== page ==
the villain comes out, or the bad guy wears black and the good
    guy wears white, or traffic signs are in bright colours so that
    people notice them.
    Students should be able to create their own media, like tell the
    class a story about a vacation or write an advertisement.
    Students need to reflect on how they interpreted the media, how
    it helped them, and how they can improve their interpretive skills.”

    In the good old days the kids were marched down to a newspaper
    building, had the thrill of hearing the great presses roar, got handed
    a piece of hot linotype lead – and felt kindly to ward the daily paper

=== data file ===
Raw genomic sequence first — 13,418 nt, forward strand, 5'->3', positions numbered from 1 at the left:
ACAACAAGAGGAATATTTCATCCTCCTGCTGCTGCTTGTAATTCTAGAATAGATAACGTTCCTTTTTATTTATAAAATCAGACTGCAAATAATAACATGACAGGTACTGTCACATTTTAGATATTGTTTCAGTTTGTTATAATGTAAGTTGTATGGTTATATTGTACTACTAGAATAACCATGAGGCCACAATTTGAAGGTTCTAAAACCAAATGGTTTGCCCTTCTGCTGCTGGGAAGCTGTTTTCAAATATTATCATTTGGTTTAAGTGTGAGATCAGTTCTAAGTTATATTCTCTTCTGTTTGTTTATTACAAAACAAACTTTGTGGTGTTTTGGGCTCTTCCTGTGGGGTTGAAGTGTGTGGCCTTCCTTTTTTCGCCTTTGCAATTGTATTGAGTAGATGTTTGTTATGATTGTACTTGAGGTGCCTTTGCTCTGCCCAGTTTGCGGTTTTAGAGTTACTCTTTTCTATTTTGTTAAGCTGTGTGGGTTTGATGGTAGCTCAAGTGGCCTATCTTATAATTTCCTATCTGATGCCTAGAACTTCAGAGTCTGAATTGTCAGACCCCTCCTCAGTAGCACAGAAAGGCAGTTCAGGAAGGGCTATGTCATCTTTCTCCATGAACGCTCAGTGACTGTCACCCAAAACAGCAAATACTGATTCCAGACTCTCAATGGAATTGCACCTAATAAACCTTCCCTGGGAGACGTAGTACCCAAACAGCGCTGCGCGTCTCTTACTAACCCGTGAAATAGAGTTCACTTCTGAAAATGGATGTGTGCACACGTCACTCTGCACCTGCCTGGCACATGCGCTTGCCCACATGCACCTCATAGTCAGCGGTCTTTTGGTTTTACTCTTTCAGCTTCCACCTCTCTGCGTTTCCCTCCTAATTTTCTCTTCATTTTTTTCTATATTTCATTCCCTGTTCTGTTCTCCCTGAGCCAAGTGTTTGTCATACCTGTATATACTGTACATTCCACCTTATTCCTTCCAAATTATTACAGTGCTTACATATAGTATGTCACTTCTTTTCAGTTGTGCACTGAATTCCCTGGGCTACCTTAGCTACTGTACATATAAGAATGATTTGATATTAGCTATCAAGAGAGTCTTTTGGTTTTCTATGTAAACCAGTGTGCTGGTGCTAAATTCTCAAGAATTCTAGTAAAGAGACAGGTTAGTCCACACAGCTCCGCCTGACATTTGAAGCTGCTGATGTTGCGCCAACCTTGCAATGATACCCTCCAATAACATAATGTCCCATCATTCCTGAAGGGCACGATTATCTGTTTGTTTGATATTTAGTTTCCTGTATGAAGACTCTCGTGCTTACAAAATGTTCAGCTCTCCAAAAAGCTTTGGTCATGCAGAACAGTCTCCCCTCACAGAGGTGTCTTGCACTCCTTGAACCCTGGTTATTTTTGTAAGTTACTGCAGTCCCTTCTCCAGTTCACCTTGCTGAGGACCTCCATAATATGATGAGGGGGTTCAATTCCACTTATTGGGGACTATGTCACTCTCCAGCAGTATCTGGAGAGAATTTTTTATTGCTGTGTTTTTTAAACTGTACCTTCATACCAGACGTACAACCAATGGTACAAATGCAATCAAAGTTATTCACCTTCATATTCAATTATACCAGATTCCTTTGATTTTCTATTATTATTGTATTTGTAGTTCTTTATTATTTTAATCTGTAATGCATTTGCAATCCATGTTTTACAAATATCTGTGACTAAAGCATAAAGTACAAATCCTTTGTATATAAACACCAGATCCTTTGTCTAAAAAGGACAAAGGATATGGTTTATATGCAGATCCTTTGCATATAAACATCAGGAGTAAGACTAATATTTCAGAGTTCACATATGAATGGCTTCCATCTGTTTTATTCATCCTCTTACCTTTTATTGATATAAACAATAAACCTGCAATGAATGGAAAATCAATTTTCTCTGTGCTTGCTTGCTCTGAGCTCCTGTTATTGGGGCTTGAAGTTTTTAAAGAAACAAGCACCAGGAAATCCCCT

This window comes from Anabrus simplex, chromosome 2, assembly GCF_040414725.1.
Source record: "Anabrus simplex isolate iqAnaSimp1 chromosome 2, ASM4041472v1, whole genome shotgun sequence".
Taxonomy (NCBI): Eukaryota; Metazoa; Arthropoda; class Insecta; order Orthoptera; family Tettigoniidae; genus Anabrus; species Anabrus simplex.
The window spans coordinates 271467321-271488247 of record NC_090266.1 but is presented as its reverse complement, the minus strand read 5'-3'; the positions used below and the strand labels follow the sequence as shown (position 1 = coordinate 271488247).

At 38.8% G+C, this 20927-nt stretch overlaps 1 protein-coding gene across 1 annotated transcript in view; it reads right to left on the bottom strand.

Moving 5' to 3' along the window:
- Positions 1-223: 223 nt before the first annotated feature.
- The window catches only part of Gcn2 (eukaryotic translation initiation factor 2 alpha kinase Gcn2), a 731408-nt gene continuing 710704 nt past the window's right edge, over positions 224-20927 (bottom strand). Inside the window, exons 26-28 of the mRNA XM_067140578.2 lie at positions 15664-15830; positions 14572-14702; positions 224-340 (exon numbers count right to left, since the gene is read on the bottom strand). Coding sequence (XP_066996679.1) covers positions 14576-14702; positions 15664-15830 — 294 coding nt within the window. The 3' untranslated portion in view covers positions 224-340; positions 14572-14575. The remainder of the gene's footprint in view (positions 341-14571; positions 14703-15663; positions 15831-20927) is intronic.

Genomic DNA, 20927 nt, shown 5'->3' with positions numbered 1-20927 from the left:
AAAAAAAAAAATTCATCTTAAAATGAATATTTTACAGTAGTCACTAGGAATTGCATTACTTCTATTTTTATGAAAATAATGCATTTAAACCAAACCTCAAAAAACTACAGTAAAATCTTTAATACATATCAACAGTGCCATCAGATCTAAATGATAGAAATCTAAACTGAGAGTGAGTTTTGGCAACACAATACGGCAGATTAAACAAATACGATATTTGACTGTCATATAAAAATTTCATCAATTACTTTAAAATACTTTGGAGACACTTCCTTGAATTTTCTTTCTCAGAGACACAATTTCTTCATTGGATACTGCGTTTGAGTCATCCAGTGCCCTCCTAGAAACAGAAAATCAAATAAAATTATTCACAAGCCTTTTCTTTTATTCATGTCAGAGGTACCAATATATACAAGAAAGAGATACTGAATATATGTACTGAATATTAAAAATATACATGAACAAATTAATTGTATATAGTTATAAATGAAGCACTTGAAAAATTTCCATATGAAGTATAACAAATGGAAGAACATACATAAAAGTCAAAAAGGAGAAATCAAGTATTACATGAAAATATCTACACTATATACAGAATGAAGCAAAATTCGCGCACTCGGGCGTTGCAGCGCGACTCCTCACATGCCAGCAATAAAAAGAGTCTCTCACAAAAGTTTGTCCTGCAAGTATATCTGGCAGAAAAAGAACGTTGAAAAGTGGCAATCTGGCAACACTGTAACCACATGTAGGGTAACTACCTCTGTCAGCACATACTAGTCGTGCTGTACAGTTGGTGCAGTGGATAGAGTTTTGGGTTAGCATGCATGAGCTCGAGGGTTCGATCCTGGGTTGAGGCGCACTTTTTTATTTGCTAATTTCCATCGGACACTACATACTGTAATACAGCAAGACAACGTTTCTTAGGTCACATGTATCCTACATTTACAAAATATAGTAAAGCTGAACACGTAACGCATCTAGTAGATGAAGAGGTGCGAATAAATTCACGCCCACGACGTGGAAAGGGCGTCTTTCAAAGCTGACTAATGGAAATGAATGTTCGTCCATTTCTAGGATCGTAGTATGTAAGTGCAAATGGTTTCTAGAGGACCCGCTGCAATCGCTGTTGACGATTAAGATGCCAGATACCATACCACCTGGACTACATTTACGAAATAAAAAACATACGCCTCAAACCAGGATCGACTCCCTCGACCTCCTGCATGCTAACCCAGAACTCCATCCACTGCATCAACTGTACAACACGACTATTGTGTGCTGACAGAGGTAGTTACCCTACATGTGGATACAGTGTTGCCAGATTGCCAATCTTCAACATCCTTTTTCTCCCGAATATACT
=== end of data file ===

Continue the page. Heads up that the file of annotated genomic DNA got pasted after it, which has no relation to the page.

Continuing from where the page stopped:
and the important role it played in their daily lives. This non-historical
    introduction to the subject seems very shallow – too ‘Today’ to
    understand the past and to apply to the future.
    Don’t see the book as a medium.. If invited into a classroom as a
    working Journalist in print and electronically, what would you show
    or tell the youngsters, even what this modern concept of “media”
    covers?

  8. Thankfully my oldest son’s class considers the book as part of media. Right now they’re reading Hana’s Suitcase and they are researching about it and similar stories on the Internet.
    He said one of the things they talk about is “schema,” which I wasn’t too familiar with.but basically it’s your concept of the world and how you fit into it. Schema help people interpret a lot of information. My son said when they talk about schema it also means what is relevant in your world and how a book etc. is relevant to today’s youth..
    If I was going into his classroom, I would tell them that journalism is different from media.